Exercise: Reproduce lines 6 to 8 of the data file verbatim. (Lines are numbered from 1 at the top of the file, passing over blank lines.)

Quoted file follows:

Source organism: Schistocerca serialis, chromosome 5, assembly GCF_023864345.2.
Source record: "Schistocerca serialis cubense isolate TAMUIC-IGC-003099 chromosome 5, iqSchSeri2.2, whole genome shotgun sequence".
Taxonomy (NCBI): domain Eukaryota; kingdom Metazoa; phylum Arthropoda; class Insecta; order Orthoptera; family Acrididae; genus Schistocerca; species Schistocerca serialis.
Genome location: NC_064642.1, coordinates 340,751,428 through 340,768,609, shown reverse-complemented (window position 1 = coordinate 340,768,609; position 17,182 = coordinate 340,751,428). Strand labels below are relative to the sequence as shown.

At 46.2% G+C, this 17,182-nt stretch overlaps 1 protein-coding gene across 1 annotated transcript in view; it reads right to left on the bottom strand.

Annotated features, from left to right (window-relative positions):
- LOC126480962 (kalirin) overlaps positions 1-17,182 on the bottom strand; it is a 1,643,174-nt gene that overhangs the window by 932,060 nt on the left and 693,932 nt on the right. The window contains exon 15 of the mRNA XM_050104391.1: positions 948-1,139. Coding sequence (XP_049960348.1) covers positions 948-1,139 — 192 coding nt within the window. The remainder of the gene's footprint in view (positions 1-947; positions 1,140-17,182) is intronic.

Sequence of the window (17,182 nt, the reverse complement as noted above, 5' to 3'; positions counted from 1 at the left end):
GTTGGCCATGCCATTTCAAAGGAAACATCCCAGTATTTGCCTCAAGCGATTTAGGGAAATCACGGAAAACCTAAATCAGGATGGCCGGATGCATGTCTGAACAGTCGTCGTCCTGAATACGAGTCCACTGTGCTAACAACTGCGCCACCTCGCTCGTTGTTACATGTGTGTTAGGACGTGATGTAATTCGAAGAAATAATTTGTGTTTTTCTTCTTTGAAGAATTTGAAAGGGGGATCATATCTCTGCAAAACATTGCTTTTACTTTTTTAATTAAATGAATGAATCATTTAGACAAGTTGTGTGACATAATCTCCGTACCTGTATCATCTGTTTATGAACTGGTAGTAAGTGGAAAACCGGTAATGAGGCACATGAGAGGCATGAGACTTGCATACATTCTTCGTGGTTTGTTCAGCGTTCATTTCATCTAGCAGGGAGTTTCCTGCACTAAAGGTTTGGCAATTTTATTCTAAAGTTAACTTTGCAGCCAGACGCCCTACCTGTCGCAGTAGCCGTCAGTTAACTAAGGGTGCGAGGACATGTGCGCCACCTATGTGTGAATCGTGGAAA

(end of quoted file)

Annotated features, from left to right (window-relative positions):
- LOC126480962 (kalirin) overlaps positions 1-17,182 on the bottom strand; it is a 1,643,174-nt gene that overhangs the window by 932,060 nt on the left and 693,932 nt on the right. The window contains exon 15 of the mRNA XM_050104391.1: positions 948-1,139. Coding sequence (XP_049960348.1) covers positions 948-1,139 — 192 coding nt within the window. The remainder of the gene's footprint in view (positions 1-947; positions 1,140-17,182) is intronic.

Sequence of the window (17,182 nt, the reverse complement as noted above, 5' to 3'; positions counted from 1 at the left end):